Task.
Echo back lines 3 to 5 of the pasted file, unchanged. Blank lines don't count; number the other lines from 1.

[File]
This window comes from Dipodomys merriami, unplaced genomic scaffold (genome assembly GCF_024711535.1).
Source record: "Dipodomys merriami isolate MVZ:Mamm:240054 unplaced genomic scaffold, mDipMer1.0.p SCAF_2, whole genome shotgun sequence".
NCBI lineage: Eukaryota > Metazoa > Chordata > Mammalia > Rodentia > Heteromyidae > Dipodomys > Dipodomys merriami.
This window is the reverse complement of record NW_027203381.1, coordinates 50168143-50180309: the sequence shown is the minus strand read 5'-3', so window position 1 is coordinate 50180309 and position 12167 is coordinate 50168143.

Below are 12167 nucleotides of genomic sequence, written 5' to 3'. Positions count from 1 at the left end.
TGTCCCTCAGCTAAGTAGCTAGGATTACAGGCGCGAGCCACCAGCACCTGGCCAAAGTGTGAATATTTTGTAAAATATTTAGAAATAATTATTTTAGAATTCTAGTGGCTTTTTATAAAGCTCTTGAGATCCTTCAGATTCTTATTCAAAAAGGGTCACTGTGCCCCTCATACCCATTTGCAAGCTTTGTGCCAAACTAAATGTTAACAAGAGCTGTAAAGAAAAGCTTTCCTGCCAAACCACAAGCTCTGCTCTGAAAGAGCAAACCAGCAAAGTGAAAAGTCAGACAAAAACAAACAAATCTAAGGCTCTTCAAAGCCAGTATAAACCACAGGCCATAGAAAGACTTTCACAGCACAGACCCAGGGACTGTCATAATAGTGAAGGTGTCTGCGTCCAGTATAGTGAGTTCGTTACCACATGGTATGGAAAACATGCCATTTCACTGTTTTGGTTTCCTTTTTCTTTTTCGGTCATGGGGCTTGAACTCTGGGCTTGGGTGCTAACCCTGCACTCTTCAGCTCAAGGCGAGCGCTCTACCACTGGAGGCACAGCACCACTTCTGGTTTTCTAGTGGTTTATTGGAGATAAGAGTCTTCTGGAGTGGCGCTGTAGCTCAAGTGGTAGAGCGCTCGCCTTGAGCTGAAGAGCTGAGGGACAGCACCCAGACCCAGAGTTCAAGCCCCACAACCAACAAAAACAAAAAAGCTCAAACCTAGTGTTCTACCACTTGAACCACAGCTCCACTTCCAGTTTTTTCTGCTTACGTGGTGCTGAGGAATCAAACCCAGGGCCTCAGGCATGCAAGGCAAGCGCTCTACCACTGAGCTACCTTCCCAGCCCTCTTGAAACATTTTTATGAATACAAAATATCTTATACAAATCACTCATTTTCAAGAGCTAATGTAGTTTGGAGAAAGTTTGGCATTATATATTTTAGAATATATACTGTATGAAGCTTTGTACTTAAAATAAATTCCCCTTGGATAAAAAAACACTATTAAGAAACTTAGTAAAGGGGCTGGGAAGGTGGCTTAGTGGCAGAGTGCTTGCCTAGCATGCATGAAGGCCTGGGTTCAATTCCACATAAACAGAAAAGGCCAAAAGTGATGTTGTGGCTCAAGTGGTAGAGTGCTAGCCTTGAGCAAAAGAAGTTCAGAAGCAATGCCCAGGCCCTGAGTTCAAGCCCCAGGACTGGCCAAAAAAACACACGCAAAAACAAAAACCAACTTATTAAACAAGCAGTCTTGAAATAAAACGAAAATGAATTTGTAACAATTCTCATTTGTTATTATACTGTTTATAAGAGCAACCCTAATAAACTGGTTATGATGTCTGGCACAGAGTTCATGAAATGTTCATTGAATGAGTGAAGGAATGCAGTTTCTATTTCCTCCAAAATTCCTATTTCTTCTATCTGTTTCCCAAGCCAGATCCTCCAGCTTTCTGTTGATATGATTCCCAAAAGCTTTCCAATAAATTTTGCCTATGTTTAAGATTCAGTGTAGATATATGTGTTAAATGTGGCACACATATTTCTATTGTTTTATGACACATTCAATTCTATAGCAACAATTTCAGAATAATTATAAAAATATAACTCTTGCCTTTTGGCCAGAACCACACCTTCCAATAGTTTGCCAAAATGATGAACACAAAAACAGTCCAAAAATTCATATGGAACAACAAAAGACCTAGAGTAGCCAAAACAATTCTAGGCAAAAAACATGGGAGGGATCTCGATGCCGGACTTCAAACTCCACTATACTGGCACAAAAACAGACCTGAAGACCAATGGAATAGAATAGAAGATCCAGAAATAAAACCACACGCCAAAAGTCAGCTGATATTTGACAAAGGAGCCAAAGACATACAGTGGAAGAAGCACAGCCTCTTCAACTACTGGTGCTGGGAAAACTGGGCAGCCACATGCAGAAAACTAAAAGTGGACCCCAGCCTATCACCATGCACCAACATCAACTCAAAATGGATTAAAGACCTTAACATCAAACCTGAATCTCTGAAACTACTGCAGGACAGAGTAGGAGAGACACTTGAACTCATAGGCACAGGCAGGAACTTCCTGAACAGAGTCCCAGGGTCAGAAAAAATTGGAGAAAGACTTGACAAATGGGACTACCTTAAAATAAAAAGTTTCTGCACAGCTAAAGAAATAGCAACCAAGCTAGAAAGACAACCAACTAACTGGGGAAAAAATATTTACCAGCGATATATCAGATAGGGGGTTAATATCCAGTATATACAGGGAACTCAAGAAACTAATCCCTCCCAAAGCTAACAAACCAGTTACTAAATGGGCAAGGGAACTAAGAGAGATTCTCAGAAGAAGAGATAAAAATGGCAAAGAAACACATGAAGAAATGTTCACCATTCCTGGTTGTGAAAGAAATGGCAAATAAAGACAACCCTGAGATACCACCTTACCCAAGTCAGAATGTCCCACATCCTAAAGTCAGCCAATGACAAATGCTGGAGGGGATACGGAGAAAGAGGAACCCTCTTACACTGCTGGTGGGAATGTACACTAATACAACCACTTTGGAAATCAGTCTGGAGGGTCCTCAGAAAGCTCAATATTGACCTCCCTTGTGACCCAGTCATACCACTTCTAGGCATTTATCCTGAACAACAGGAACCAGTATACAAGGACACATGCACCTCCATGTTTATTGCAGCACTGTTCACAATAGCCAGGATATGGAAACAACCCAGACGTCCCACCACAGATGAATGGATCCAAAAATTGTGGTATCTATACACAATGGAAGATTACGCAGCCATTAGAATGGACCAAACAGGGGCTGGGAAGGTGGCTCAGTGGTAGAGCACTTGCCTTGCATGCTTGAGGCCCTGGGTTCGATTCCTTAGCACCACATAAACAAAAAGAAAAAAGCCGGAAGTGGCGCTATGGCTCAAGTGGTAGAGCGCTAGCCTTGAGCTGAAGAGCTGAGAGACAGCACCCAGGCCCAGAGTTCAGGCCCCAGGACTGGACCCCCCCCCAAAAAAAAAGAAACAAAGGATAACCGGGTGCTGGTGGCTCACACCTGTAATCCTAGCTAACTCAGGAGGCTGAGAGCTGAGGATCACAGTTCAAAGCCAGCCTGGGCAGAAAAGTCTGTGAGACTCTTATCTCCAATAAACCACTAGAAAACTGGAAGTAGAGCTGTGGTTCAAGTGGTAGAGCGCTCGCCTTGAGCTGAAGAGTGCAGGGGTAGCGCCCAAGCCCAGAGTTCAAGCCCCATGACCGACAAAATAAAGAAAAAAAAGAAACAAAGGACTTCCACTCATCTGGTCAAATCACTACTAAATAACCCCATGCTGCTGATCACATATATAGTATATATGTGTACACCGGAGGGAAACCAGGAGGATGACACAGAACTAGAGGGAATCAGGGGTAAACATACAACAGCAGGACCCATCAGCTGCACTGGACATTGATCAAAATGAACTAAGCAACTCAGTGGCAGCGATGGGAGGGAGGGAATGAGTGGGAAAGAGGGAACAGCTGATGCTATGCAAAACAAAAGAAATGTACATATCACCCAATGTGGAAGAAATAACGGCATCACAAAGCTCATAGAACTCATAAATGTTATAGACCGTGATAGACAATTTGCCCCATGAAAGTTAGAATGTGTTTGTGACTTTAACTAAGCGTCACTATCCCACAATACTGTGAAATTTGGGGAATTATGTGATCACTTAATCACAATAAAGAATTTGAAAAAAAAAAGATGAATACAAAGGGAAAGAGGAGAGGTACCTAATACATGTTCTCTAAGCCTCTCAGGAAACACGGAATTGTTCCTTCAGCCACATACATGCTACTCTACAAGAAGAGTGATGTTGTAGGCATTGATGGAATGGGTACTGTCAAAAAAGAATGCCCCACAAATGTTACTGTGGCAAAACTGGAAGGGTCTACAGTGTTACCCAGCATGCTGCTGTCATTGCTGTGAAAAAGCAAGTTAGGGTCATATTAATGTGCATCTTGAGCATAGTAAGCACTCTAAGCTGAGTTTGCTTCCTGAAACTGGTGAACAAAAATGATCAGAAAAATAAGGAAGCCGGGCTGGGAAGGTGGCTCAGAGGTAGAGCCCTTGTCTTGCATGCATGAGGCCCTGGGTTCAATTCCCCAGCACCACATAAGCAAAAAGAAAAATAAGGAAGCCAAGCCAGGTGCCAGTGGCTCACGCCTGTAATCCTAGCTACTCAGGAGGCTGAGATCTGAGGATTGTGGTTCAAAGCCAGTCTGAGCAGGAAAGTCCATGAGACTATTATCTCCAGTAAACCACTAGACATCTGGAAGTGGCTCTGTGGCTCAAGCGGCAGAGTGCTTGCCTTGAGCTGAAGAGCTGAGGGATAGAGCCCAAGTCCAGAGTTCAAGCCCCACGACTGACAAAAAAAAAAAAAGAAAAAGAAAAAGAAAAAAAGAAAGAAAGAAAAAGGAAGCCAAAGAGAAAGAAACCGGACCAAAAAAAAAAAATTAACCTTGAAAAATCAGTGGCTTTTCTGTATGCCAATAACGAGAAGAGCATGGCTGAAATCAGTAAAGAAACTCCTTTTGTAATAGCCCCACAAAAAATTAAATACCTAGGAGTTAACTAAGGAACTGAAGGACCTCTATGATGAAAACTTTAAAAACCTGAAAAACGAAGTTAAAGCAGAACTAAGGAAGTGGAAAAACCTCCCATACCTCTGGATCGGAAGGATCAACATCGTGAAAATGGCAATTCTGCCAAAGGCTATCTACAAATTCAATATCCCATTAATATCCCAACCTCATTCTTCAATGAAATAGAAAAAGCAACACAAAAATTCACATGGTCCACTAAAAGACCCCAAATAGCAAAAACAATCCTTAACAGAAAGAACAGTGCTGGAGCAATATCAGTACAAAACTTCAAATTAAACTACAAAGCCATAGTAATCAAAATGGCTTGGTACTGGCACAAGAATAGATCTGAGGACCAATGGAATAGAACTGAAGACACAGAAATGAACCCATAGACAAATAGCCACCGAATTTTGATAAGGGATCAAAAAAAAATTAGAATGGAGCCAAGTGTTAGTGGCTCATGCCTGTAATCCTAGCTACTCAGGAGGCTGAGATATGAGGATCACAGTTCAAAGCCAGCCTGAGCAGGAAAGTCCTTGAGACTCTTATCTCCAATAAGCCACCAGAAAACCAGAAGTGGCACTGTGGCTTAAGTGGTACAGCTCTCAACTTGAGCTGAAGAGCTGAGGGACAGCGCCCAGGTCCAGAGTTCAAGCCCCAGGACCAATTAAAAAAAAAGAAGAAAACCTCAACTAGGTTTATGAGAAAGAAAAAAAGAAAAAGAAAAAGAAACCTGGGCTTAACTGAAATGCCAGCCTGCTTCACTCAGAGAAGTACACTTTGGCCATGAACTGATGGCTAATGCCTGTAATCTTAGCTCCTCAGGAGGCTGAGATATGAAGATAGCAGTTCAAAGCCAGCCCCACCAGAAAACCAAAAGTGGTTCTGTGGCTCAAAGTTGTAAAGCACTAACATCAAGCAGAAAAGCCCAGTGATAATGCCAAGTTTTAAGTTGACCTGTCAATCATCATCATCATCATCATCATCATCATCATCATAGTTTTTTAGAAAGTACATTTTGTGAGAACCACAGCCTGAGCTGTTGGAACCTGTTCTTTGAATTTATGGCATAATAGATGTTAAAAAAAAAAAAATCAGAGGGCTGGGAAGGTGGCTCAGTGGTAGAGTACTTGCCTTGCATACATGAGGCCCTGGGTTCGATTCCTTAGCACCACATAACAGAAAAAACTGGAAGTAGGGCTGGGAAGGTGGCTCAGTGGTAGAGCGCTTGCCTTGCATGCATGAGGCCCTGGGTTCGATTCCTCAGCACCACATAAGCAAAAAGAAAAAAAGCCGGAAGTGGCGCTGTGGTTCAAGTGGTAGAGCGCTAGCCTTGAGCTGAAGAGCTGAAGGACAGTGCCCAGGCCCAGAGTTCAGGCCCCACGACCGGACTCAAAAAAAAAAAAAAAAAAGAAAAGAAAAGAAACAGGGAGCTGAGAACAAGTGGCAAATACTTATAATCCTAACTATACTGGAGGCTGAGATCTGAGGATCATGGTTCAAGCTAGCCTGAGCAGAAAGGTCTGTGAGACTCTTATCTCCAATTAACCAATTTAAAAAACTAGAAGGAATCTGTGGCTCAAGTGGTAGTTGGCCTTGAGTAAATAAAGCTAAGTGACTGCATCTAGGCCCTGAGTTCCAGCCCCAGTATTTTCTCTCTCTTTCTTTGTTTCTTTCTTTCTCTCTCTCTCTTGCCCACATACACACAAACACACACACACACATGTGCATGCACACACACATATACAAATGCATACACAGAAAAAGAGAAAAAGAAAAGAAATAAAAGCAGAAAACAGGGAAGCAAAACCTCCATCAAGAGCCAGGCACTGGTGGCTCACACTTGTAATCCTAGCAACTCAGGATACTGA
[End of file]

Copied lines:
NCBI lineage: Eukaryota > Metazoa > Chordata > Mammalia > Rodentia > Heteromyidae > Dipodomys > Dipodomys merriami.
This window is the reverse complement of record NW_027203381.1, coordinates 50168143-50180309: the sequence shown is the minus strand read 5'-3', so window position 1 is coordinate 50180309 and position 12167 is coordinate 50168143.

Below are 12167 nucleotides of genomic sequence, written 5' to 3'. Positions count from 1 at the left end.